This week, like every weeks these last four years, I lectured. I am a public speaker, I use my voice to inspire people to communicate better across cultures. In my lectures, I always emphasis Spain, I talk about the two years I spent studying in Madrid, about how nice it was to learn the Spanish language and the Spanish culture. This week, for the very first time since I started to speak from a stage, I did not mention Spain, not once.
The barbaric behaviours of Spanish police throwing Catalan women, children, elderly and men to the ground while on their way to peacefully cast their vote in a democratic process is so appalling that I felt ashamed of naming Spain.
If I were Catalan, and I had any doubt about independence, Sunday’s events would have convinced me that Catalonia has no place in a country who uses such brutality against its own people, a country with a King who appears to support these actions and a government who defends them.
I was born in 1982 in the city of Montréal in the French speaking part of Canada, two years after the first referendum on the sovereignty of Québec. In 1995, I witnessed the second referendum over that same sovereignty. The result was 49.5% against 50.5% under a turnout of 93.5%. By a margin of 1%, Québec remained part of Canada. French Canadians were allowed to cast their votes, again and again. The freedom to vote is at the basis of democracy. One may disagree, argue against or ignore the result of a vote, but preventing people from the very action of voting is a grave assault to the very values that stand at the core of our democracies, and at the core of Europe.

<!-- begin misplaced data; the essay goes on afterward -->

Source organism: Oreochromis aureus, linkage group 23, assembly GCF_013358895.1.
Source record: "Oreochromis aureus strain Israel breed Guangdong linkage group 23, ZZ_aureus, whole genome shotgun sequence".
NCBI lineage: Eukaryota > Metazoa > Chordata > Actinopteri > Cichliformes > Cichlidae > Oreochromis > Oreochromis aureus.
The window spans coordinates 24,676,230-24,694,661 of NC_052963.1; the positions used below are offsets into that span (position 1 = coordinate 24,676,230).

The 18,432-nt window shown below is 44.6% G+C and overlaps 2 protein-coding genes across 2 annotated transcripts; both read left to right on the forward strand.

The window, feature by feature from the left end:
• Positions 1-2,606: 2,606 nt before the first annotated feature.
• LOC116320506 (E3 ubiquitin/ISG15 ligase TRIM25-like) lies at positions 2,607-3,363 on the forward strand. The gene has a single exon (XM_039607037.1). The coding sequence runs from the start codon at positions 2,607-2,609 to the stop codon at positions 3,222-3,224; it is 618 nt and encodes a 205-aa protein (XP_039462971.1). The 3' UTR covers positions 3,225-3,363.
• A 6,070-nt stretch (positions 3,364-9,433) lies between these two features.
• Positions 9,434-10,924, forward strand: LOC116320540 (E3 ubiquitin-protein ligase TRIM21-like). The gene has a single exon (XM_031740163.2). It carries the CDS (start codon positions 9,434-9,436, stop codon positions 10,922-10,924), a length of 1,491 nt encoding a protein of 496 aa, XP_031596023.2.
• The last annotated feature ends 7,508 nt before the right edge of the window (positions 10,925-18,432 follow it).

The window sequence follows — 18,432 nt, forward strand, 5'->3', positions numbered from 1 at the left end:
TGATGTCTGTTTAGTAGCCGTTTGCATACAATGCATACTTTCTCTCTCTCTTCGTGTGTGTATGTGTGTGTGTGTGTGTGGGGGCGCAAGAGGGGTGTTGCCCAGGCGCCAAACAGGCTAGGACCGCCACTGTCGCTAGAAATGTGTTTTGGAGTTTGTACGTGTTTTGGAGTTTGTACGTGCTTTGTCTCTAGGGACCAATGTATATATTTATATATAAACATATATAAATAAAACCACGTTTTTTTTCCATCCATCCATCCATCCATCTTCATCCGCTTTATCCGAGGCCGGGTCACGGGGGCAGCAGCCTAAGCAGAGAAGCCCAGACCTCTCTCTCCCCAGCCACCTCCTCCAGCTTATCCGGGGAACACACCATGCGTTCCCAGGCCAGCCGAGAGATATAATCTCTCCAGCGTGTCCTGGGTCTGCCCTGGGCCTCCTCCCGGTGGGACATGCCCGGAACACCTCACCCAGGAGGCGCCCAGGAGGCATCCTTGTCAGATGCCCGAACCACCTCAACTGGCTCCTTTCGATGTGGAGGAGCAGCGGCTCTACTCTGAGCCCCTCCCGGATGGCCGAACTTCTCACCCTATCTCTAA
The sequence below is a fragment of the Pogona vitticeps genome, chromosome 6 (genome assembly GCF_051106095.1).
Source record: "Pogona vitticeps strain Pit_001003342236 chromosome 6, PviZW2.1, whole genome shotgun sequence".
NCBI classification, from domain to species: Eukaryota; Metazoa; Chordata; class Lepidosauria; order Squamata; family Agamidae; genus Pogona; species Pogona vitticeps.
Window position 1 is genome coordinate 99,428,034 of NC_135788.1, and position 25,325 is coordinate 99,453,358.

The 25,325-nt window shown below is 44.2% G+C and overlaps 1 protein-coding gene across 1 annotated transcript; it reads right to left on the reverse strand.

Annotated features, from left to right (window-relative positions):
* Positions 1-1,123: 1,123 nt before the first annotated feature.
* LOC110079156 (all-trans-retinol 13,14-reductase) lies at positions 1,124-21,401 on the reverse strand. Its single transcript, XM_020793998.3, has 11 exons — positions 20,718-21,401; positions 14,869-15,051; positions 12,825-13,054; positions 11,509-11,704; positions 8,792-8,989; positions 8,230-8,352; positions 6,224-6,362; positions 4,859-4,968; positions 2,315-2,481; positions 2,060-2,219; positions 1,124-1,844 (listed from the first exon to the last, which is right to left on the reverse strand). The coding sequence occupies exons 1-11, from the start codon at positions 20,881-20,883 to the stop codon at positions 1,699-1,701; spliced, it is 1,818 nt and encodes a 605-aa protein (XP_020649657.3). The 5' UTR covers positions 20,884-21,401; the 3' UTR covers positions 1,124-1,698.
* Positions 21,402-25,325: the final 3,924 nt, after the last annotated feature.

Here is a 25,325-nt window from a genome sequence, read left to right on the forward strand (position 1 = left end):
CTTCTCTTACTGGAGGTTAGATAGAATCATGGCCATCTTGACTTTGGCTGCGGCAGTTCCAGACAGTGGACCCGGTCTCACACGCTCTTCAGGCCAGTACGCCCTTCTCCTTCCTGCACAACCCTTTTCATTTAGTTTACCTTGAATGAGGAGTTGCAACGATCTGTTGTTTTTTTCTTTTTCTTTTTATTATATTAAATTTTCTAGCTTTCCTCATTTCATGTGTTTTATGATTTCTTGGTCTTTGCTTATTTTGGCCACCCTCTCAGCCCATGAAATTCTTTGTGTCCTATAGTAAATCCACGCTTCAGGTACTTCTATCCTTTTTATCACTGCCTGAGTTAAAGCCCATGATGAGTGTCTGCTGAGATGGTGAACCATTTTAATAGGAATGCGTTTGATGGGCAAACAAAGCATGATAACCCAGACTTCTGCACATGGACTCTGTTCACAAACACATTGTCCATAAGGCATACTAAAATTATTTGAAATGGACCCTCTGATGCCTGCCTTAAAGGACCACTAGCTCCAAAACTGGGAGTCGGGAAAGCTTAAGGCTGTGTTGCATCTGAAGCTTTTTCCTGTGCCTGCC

I am speechless hearing the silence of fellow European countries following Sunday’s events in Catalonia. There is a Western European country, where democracy is just a few years older than I am, who uses their police forces in ways that have much more to do with dictatorship than democracy against their own citizens peacefully attempting to fulfill the very action that lies at the basis of democracy.
In 1967, French Président Charles de Gaulle said in Montréal in great controversy “Vive le Québec libre”, Catalan people say “Per una Catalunya lliure”.